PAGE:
At Forbes, Karl Smith suggests that the global savings glut may be a result of the Chinese government's willingness to invest at a loss at an unprecedented scale, hoping to earn that back way down the road after more of its citizens have urbanized.
China at some points has had investment rates of in excess of 40% of GDP. For super-geeks this exceeds the Ramsey Rule at a zero discount rate. For non-geeks it means that there is no investment strategy under which this is the profitable thing to do.
Its always hard to tell but on balance I think the Chinese government is aware of this, yet is willing to lose money on its capital investments in order to provide jobs for people moving to the city. This is a smart move if you think cities produce agglomeration effects.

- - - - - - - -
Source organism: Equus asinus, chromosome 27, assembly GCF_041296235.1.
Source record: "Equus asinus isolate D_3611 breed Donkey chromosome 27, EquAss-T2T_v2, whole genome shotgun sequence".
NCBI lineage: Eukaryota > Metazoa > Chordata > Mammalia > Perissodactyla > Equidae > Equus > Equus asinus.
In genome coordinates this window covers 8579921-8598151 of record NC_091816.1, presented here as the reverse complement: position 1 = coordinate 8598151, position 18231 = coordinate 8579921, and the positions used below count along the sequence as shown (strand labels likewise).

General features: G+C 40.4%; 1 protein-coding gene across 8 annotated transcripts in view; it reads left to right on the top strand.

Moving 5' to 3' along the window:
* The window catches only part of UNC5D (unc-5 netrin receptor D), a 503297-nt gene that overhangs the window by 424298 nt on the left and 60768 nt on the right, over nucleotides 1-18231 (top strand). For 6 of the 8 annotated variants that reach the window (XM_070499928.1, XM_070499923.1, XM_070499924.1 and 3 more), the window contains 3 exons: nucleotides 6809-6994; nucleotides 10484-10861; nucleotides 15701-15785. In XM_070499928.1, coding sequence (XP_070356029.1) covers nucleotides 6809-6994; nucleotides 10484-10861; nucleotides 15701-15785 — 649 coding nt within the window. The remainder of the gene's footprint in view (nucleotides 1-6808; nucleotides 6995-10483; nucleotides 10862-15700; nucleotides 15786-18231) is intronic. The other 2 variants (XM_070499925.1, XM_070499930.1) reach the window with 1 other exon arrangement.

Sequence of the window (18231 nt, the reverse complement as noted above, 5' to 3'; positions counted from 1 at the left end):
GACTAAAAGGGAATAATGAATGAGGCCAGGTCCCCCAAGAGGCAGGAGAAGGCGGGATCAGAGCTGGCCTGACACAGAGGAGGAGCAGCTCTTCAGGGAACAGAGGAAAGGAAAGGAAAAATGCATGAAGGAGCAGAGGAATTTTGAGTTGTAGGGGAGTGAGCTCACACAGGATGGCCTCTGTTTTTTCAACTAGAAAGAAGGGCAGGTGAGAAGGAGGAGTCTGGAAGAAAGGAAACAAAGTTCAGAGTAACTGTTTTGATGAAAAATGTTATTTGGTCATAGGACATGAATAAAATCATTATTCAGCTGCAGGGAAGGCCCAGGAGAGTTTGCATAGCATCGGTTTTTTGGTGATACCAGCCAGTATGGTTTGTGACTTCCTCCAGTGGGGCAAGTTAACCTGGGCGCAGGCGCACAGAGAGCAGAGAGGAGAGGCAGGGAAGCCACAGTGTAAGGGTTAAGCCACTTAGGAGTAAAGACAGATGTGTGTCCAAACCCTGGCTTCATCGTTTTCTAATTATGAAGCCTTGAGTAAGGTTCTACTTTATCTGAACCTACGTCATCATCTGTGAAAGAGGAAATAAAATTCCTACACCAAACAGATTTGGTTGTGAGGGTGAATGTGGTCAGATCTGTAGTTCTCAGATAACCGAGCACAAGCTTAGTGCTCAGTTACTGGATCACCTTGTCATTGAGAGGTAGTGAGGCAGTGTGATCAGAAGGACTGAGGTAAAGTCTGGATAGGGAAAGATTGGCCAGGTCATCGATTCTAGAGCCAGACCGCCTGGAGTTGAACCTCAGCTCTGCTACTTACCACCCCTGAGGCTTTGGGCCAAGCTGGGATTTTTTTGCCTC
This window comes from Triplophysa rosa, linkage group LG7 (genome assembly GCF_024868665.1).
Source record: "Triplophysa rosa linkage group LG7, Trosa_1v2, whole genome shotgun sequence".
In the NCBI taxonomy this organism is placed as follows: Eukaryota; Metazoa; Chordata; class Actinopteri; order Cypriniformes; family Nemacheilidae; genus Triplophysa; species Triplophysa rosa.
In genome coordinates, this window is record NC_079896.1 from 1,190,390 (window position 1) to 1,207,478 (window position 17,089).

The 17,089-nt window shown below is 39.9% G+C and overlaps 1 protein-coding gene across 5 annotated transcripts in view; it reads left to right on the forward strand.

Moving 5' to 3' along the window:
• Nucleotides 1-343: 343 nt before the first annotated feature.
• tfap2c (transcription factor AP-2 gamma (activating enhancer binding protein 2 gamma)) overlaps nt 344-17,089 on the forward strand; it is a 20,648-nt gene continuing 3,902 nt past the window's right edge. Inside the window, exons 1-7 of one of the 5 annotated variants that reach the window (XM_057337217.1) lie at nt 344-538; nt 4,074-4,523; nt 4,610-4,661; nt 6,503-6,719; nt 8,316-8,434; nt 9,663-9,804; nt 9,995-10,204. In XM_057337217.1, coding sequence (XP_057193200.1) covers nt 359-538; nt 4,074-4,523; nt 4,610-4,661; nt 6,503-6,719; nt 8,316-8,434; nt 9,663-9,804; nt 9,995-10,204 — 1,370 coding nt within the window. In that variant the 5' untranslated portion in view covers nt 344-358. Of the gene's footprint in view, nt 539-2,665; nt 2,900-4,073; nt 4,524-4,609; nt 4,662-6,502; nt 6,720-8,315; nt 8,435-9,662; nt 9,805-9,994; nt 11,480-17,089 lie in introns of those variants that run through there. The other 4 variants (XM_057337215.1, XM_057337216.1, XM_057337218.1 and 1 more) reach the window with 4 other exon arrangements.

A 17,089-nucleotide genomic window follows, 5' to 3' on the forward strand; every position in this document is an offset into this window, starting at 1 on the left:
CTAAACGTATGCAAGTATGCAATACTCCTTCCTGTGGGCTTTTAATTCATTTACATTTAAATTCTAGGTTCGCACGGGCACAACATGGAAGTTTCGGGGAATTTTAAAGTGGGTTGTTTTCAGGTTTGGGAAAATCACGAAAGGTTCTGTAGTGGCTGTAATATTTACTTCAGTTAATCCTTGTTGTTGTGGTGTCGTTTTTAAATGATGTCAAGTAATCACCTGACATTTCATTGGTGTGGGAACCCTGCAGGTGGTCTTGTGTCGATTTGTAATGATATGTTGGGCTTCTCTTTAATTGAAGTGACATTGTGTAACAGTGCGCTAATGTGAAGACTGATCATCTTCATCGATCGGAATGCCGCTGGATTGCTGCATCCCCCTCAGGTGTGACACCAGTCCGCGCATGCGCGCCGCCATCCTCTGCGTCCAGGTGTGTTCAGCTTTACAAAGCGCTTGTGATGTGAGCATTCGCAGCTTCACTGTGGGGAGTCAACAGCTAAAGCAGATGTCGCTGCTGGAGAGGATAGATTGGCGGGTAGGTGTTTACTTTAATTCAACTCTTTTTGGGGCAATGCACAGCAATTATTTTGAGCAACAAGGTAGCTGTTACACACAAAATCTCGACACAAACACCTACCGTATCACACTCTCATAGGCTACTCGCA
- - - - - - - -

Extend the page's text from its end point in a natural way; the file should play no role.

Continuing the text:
With apologies to the less wonkish, China is using physical capital as a loss leader in order to grow cities that will produce network effects will in turn foster the human capital that really makes a country rich.
In this way China has become like Amazon’s Jeff Bezos, a Destroyer-of-Worlds. You can’t win a physical capital accumulation battle against someone whose plan is to overinvest and lose money on the physical capital.
If the Chinese government will invest so much of its GDP in these types of projects, that takes those investment opportunities out of play.